Evidence of Speaking in Tongues in the Early Church

Historical evidence of speaking in tongues in the early church from the writings of Eusebius, Irenaeus, Chrysostom of Constantinople, and Augustine of Hippo…

A.D. 33 - The day of Pentecost:

"And when the day of Pentecost was fully come they were all with one accord in one place... And they were all filled with the Holy Ghost, and began to speak with other tongues, as the Spirit gave them utterance." ACTS 2:1-4

A.D. 41 - At Caesarea:

"While Peter yet spake these words, the Holy Ghost fell on all them which heard the word... For they heard them speak with tongues and magnify God." ACTS 10:44-46

A.D. 54 - At Ephesus:

"And it came to pass that while Apollos was at Corinth, Paul having passed through the upper coasts came to Ephesus: and finding certain disciples He said unto them, Have ye received the Holy Ghost since ye believed? And they said unto him, We have not so much as heard whether there be any Holy Ghost... And when Paul had laid his hands upon them, the Holy Ghost came upon them: and they spoke with tongues and prophesied." ACTS 19:1-6

A.D. - At Corinth:

"Even so ye, forasmuch as ye are zealous of Spiritual gifts, see that ye may excel to the edifying of the church... Wherefore let him that speaketh in an unknown tongue pray that he may interpret... I thank my God that I (Paul) speak with tongues more than ye all." 1 CORINTHIANS 14:12-18

A.D. 100 - Eusebius (Church Historian):

Writing to the preaching evangelists who were yet living, Eusebius says: "Of those that flourished in these times, Quadratus is said to have been distinguished for his prophetical gifts. There were many others, also, noted in these times who held rank in the apostolic succession... the Holy Spirit also wrought many wonders as yet through them, so that as the Gospel was heard, men in crowds voluntarily and eagerly embraced the true faith with their whole minds."

A.D. 115-202 - Irenaeus:

Irenaeus was a pupil of Polycarp, who was a disciple of the apostle John. He wrote in his book "Against Heresies", Book V, vi.: "In like manner do we also hear many brethren in the church who possess prophetic gifts, and who through the Spirit speak all kinds of languages, and bring to light, for the general benefit, the hidden things of men and declare the mysteries of God, who also the apostles term spiritual."

A.D. 300 - The Early Martyrs:

The early martyrs enjoyed these gifts. Dean Ferrar, in his book "Darkness to Dawn" states: "Even for the minutest allusions and particulars I have contemporary authority." He refers to the persecuted Christians in Rome singing and speaking in unknown tongues.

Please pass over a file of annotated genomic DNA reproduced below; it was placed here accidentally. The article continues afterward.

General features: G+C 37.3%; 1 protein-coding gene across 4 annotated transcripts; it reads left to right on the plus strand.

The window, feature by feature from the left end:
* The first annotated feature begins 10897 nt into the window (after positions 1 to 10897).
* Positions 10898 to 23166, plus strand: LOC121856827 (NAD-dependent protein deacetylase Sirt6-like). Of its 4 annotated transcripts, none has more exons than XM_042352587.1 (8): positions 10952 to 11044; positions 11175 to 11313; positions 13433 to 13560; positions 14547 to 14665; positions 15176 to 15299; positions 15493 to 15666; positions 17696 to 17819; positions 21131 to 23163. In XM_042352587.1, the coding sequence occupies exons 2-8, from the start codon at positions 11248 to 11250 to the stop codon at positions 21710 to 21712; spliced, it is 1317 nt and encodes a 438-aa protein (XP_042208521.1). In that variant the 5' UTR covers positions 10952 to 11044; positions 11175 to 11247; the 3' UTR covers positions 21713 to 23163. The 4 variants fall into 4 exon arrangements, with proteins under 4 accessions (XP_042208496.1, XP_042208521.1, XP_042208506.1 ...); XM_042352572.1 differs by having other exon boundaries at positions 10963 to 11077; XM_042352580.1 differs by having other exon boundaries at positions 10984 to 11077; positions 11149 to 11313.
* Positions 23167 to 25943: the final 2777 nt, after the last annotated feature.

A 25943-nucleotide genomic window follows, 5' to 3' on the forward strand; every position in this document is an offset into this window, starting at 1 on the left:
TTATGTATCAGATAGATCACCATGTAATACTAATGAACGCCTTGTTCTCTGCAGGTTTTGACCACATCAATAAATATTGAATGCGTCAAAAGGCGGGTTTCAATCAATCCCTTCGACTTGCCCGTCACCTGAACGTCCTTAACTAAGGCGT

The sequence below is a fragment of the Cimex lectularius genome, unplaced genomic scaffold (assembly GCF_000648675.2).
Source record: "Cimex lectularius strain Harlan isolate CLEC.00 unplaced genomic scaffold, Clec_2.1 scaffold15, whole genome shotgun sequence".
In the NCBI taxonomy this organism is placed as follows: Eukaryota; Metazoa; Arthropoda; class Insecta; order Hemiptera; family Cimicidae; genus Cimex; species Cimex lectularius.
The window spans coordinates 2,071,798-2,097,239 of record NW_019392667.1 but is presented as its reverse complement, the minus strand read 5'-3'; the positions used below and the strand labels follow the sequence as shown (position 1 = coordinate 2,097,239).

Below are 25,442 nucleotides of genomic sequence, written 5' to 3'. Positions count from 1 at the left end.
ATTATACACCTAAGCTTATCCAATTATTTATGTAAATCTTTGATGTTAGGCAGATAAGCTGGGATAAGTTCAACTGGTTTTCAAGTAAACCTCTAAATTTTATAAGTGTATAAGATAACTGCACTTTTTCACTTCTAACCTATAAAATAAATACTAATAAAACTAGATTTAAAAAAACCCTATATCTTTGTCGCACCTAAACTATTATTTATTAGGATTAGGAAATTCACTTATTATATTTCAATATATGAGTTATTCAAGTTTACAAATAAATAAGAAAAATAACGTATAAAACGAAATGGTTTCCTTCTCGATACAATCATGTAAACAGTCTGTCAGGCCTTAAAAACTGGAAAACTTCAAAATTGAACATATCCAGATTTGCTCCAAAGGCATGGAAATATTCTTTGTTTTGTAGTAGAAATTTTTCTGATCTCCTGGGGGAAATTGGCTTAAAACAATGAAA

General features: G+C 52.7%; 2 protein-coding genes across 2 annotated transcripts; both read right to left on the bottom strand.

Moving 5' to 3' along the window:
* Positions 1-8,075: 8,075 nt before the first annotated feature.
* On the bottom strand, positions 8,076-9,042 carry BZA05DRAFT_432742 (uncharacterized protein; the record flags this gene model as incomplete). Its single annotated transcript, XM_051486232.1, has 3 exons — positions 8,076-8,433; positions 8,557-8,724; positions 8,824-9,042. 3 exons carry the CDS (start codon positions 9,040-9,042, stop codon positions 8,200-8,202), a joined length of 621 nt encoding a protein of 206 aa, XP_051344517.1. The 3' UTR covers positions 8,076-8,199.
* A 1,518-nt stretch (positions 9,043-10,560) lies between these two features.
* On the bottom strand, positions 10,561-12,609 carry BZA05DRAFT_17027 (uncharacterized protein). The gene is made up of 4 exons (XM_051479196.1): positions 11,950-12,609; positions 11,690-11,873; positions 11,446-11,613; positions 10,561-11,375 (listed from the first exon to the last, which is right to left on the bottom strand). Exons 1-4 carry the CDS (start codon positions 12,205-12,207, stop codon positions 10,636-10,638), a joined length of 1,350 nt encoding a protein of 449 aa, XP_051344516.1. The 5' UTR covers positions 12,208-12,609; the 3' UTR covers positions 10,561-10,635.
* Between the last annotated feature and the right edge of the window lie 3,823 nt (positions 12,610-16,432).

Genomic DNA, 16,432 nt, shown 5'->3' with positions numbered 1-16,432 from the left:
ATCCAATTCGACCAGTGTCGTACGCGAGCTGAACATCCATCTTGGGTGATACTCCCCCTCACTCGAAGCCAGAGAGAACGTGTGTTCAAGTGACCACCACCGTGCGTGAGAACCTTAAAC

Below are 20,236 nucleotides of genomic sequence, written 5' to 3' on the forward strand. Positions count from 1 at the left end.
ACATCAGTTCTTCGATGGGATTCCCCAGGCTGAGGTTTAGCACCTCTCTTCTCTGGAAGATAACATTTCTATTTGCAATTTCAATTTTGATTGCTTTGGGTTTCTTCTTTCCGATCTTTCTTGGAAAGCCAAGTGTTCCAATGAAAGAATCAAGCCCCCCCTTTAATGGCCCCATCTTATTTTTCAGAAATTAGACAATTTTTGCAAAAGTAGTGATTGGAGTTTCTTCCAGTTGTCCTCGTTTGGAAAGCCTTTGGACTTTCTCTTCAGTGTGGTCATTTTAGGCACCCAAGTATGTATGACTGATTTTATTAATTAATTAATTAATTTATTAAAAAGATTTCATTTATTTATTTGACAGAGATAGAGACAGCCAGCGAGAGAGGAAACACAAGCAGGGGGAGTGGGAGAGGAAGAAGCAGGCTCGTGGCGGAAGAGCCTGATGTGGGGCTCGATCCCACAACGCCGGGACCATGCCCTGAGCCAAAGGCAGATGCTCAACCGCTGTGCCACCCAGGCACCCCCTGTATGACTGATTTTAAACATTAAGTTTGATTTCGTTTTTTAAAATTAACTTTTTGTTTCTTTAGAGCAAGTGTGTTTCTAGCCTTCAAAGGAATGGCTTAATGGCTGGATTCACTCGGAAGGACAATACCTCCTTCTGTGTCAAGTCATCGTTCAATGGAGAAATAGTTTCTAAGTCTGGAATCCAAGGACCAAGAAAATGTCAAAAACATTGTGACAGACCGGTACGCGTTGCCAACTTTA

A.D. 390 - Chrysostom of Constantinople:

Chrysostom, Bishop of Constantinople, writes: "Whoever was baptised in apostolic days, he straightway spoke with tongues, for since on their coming over from idols, without any clear knowledge or training in the Scriptures, they at once received the Spirit, not that they saw the Spirit, for He is invisible, but God's grace bestowed some sensible proof of His energy, and one straightway spoke in the Persian language, another in the Roman, another in the Indian, another in some other tongues, and this made manifest to them that were without that it was the Spirit in the very person speaking. Wherefore the apostle calls it the manifestation of the Spirit which is given to every man to profit withal."

A.D. 400 - Augustine of Hippo:

Augustine, Bishop of Hippo, one of the four great fathers of the Latin Church and considered the greatest of them all: "We still do what the apostles did when they laid hands on the Samaritans and called down the Holy Spirit on them in the laying-on of hands. It is expected that converts should speak with new tongues."


"But Peter... lifted up his voice and said: This is that which was spoken by the prophet Joel; and it shall come to pass in the last days, saith God, I will pour out my Spirit upon all flesh." ACTS 2:16-17

What is "this"? This is what happened in the upper room on that first Pentecostal Sunday:

  1. The fire of God appeared.
  2. The sound of God's Spirit was heard.
  3. They were all filled.
  4. They all spoke in tongues.

What is "that"? That, said Peter, is what has caused this - namely, the Spirit of God poured out as promised.

Not a word from the Old or New Testaments suggests that this outpouring would be limited to one day. Bible teaching is to the contrary:

  1. The experience was for all (JOEL 2:28).
  2. Tongues was to be the sign (See MARK 16:17; ISAIAH 28:11-12; 1 CORINTHIANS 14:21).
  3. The experience was seen and heard (ACTS 2:33).
  4. It was continued throughout all generations (ACTS 2:39).

Why "this" is "that"? This is that simply because the Holy Spirit was identified with the experience of tongues. Take this scriptural confirmation away and we indulge in guesswork of the most dangerous nature. Whether in the house of Cornelius (ACTS 10:44), or at Ephesus (ACTS 19), the lack of THIS would have frustrated the receiving of THAT - namely the wonderful and satisfying gift of the Holy Spirit, with tongues.

Source: 'Revival Publications', Ballarat, Australia.